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Medical malpractice damage caps: a persistent issue

On Behalf of | Feb 11, 2014 | Doctor Errors

Medical tort reform has been a vigorously debated issue across the country for decades, including in New Jersey.

A central element of discussions in forums ranging from patient advocacy conferences and annual doctors’ meetings to insurance company symposiums and lawyers’ workshops is medical malpractice damages.

An oft-repeated query, which invariably results in a strong aligning of groups and polar positions, is this: Should there be a ceiling on patient recoveries? In other words, should malpractice awards be capped for victims injured by shoddy medical treatment?

Unsurprisingly, malpractice insurers and medical groups representing doctors roundly endorse caps. They say that failure to impose caps on noneconomic damages (which include things like extreme pain and suffering, mental anguish and disfigurement) scares doctors away from medicine and raises the costs of health care for all.

There is a flip side to that argument, with critics from across a broad spectrum noting that the imposition of recovery limits effectively shuts the courthouse door on injured victims of bad medical treatment. Malpractice caps, they say, certainly don’t benefit the people most hurt by bad doctors. In fact, they benefit those very doctors by allowing them to continue making errors with little downside.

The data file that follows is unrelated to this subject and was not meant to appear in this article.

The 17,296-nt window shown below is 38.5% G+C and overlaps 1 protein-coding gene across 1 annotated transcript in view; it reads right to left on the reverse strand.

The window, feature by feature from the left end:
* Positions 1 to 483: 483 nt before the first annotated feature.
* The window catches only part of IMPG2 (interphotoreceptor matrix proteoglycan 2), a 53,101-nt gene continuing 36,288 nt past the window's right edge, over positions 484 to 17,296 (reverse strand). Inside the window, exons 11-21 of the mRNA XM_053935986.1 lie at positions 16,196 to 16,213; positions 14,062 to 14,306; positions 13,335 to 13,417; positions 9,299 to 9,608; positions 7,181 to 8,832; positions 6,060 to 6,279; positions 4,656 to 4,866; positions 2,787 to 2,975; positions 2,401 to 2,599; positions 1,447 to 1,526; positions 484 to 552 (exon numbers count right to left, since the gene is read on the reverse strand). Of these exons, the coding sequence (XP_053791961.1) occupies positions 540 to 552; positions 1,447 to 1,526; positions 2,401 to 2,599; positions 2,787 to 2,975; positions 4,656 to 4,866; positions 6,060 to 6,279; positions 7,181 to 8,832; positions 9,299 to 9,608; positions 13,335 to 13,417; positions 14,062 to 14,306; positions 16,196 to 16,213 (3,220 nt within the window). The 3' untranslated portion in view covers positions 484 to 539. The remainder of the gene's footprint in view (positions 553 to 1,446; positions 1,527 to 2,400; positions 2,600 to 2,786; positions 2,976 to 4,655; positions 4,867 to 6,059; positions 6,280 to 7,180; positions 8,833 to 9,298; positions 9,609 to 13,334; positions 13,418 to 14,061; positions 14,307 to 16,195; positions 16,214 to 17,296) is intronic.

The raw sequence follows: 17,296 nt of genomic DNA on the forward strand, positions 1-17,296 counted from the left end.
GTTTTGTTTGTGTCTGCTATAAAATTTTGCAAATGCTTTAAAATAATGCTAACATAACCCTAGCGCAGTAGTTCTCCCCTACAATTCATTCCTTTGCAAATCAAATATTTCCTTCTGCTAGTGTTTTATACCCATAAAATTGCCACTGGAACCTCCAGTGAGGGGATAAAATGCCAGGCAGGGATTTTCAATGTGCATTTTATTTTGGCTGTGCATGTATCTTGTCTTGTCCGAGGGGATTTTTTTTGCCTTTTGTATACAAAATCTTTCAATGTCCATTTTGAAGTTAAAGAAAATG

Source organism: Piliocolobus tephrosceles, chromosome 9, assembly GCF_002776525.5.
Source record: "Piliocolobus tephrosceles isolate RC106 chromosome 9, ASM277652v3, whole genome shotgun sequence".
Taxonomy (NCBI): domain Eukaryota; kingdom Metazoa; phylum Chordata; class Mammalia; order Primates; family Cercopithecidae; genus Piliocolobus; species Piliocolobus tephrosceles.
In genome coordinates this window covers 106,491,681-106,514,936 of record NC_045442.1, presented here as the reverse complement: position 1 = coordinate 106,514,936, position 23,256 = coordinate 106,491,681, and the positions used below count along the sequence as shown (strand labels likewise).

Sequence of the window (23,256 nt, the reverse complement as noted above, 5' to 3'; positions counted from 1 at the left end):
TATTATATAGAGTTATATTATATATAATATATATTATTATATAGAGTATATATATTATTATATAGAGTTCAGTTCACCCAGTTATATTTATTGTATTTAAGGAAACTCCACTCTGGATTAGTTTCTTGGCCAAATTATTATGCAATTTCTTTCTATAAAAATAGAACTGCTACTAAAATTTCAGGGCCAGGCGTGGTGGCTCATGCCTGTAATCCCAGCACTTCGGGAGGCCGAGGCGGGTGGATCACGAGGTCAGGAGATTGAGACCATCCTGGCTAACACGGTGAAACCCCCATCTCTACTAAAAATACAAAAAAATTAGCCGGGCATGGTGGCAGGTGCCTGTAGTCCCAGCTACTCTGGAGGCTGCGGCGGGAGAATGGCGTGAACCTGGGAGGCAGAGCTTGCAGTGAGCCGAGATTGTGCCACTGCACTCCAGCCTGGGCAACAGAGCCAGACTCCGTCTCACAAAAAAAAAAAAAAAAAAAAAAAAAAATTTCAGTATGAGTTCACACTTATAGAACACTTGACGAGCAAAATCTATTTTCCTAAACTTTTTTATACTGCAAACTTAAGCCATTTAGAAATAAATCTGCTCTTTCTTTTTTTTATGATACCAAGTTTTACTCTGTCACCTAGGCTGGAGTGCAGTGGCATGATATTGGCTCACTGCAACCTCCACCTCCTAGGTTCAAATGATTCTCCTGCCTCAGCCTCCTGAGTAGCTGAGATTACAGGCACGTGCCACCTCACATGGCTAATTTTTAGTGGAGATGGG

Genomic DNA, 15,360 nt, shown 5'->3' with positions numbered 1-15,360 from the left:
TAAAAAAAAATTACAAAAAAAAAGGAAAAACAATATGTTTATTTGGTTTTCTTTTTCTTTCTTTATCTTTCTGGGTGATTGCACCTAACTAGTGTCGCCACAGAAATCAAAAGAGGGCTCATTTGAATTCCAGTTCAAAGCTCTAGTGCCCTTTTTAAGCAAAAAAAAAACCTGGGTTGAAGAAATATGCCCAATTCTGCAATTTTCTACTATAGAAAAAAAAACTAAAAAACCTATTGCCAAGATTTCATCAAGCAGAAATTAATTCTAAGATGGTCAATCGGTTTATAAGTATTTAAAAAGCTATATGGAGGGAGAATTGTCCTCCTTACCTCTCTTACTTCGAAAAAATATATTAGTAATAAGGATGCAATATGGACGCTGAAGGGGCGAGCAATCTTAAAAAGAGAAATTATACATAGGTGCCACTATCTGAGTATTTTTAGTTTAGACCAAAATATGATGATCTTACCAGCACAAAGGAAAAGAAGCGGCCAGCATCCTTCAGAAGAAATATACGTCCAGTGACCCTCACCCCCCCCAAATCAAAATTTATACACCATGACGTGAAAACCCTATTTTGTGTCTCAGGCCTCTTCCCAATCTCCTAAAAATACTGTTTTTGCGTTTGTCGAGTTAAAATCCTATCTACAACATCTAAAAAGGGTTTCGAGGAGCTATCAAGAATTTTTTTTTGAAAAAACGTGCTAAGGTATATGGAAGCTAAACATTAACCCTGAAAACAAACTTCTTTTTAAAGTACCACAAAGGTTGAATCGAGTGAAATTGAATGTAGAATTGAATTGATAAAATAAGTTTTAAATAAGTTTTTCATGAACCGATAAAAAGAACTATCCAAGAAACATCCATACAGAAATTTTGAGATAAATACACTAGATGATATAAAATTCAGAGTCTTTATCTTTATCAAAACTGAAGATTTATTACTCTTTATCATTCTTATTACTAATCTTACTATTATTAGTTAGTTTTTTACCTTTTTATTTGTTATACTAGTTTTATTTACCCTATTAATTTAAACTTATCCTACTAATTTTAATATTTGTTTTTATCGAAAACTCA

Although a number of states have a monetary ceiling on noneconomic damages, New Jersey is not one of them. The state does, however, cap victim recoveries for punitive damages.

Malpractice ceiling stories and developments are never in short supply. Recently, for example, Republican legislators from Missouri sought to resurrect a malpractice cap that the Supreme Court in that state declared unconstitutional in 2012.

The proposed bill — which would cap noneconomic damages at $350,000 — is working itself through the Missouri House and must garner approval in the Senate, which seems unlikely. Similar legislation failed to do so in the past.

One attorney who represents plaintiffs injured by doctors’ negligence says that the attempt to curb recoveries for harmed patients “shocks the conscience.”

Source: St. Louis Post-Dispatch, “Caps on medical malpractice lawsuits win OK from Missouri House panel,” Marie French, Feb. 5, 2014

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